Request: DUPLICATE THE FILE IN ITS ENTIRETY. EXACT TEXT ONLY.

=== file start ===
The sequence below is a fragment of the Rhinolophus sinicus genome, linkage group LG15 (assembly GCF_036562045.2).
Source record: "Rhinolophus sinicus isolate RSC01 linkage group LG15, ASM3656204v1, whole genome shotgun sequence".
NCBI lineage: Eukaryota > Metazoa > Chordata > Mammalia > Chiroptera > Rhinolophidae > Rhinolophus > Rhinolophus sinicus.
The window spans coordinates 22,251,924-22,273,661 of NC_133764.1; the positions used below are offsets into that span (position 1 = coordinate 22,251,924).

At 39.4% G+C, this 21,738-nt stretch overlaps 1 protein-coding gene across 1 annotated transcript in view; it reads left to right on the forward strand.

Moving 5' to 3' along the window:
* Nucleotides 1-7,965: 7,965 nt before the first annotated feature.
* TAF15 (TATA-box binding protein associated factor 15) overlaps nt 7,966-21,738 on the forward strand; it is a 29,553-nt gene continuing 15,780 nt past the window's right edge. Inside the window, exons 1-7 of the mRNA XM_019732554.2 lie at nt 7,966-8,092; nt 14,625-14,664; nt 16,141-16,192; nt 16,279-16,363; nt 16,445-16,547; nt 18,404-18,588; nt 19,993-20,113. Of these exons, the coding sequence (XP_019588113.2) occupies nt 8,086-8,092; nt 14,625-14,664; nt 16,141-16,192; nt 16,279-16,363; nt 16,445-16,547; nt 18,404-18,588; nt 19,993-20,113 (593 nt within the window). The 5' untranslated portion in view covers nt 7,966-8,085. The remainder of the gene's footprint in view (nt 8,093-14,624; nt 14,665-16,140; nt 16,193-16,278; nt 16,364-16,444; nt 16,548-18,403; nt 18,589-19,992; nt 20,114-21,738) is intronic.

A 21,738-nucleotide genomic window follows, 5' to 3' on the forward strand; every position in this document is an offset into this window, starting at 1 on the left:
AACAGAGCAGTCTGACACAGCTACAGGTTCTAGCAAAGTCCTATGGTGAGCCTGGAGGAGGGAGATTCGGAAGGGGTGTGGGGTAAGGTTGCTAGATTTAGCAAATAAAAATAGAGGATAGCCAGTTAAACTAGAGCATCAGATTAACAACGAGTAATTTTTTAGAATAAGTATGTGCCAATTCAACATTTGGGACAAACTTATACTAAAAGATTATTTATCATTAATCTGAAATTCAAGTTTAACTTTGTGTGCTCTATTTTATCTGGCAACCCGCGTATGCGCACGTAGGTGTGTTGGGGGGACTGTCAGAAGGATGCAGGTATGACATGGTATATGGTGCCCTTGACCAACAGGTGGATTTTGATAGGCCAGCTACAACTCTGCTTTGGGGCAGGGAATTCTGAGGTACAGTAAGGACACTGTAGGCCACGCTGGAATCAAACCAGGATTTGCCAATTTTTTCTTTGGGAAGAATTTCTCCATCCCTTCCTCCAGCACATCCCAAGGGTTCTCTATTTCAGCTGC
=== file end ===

The sequence below is a fragment of the Rhinolophus sinicus genome, linkage group LG15 (assembly GCF_036562045.2).
Source record: "Rhinolophus sinicus isolate RSC01 linkage group LG15, ASM3656204v1, whole genome shotgun sequence".
NCBI lineage: Eukaryota > Metazoa > Chordata > Mammalia > Chiroptera > Rhinolophidae > Rhinolophus > Rhinolophus sinicus.
The window spans coordinates 22,251,924-22,273,661 of NC_133764.1; the positions used below are offsets into that span (position 1 = coordinate 22,251,924).

At 39.4% G+C, this 21,738-nt stretch overlaps 1 protein-coding gene across 1 annotated transcript in view; it reads left to right on the forward strand.

Moving 5' to 3' along the window:
* Nucleotides 1-7,965: 7,965 nt before the first annotated feature.
* TAF15 (TATA-box binding protein associated factor 15) overlaps nt 7,966-21,738 on the forward strand; it is a 29,553-nt gene continuing 15,780 nt past the window's right edge. Inside the window, exons 1-7 of the mRNA XM_019732554.2 lie at nt 7,966-8,092; nt 14,625-14,664; nt 16,141-16,192; nt 16,279-16,363; nt 16,445-16,547; nt 18,404-18,588; nt 19,993-20,113. Of these exons, the coding sequence (XP_019588113.2) occupies nt 8,086-8,092; nt 14,625-14,664; nt 16,141-16,192; nt 16,279-16,363; nt 16,445-16,547; nt 18,404-18,588; nt 19,993-20,113 (593 nt within the window). The 5' untranslated portion in view covers nt 7,966-8,085. The remainder of the gene's footprint in view (nt 8,093-14,624; nt 14,665-16,140; nt 16,193-16,278; nt 16,364-16,444; nt 16,548-18,403; nt 18,589-19,992; nt 20,114-21,738) is intronic.

A 21,738-nucleotide genomic window follows, 5' to 3' on the forward strand; every position in this document is an offset into this window, starting at 1 on the left:
AACAGAGCAGTCTGACACAGCTACAGGTTCTAGCAAAGTCCTATGGTGAGCCTGGAGGAGGGAGATTCGGAAGGGGTGTGGGGTAAGGTTGCTAGATTTAGCAAATAAAAATAGAGGATAGCCAGTTAAACTAGAGCATCAGATTAACAACGAGTAATTTTTTAGAATAAGTATGTGCCAATTCAACATTTGGGACAAACTTATACTAAAAGATTATTTATCATTAATCTGAAATTCAAGTTTAACTTTGTGTGCTCTATTTTATCTGGCAACCCGCGTATGCGCACGTAGGTGTGTTGGGGGGACTGTCAGAAGGATGCAGGTATGACATGGTATATGGTGCCCTTGACCAACAGGTGGATTTTGATAGGCCAGCTACAACTCTGCTTTGGGGCAGGGAATTCTGAGGTACAGTAAGGACACTGTAGGCCACGCTGGAATCAAACCAGGATTTGCCAATTTTTTCTTTGGGAAGAATTTCTCCATCCCTTCCTCCAGCACATCCCAAGGGTTCTCTATTTCAGCTGC